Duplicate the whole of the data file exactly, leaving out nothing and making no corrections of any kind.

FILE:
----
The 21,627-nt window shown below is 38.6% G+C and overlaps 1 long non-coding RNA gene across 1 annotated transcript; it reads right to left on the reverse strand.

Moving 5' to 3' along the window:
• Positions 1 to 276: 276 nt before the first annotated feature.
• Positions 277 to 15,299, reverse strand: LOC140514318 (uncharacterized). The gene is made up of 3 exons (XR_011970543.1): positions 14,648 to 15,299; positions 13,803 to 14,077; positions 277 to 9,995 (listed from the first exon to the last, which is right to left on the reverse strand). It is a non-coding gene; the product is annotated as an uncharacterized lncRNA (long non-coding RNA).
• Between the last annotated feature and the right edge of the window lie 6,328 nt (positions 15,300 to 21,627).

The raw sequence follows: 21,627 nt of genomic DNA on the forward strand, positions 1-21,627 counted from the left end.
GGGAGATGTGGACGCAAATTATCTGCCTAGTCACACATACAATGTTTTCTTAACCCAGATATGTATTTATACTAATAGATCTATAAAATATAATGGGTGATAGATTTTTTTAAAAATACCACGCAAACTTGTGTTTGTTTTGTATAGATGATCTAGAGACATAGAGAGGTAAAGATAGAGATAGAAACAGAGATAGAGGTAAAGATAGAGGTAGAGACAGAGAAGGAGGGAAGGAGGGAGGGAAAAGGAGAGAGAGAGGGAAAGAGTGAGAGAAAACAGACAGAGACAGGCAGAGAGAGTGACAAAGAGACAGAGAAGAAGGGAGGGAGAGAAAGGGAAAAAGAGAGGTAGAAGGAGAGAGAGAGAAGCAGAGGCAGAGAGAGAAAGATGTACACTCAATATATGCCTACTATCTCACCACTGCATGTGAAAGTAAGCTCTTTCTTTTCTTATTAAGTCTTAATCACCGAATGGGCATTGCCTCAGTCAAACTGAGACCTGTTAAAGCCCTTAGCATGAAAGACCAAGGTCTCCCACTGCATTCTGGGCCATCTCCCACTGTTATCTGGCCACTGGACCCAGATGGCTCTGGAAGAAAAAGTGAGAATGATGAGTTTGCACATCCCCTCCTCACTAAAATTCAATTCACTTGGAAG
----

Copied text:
The 21,627-nt window shown below is 38.6% G+C and overlaps 1 long non-coding RNA gene across 1 annotated transcript; it reads right to left on the reverse strand.

Moving 5' to 3' along the window:
• Positions 1 to 276: 276 nt before the first annotated feature.
• Positions 277 to 15,299, reverse strand: LOC140514318 (uncharacterized). The gene is made up of 3 exons (XR_011970543.1): positions 14,648 to 15,299; positions 13,803 to 14,077; positions 277 to 9,995 (listed from the first exon to the last, which is right to left on the reverse strand). It is a non-coding gene; the product is annotated as an uncharacterized lncRNA (long non-coding RNA).
• Between the last annotated feature and the right edge of the window lie 6,328 nt (positions 15,300 to 21,627).

The raw sequence follows: 21,627 nt of genomic DNA on the forward strand, positions 1-21,627 counted from the left end.
GGGAGATGTGGACGCAAATTATCTGCCTAGTCACACATACAATGTTTTCTTAACCCAGATATGTATTTATACTAATAGATCTATAAAATATAATGGGTGATAGATTTTTTTAAAAATACCACGCAAACTTGTGTTTGTTTTGTATAGATGATCTAGAGACATAGAGAGGTAAAGATAGAGATAGAAACAGAGATAGAGGTAAAGATAGAGGTAGAGACAGAGAAGGAGGGAAGGAGGGAGGGAAAAGGAGAGAGAGAGGGAAAGAGTGAGAGAAAACAGACAGAGACAGGCAGAGAGAGTGACAAAGAGACAGAGAAGAAGGGAGGGAGAGAAAGGGAAAAAGAGAGGTAGAAGGAGAGAGAGAGAAGCAGAGGCAGAGAGAGAAAGATGTACACTCAATATATGCCTACTATCTCACCACTGCATGTGAAAGTAAGCTCTTTCTTTTCTTATTAAGTCTTAATCACCGAATGGGCATTGCCTCAGTCAAACTGAGACCTGTTAAAGCCCTTAGCATGAAAGACCAAGGTCTCCCACTGCATTCTGGGCCATCTCCCACTGTTATCTGGCCACTGGACCCAGATGGCTCTGGAAGAAAAAGTGAGAATGATGAGTTTGCACATCCCCTCCTCACTAAAATTCAATTCACTTGGAAG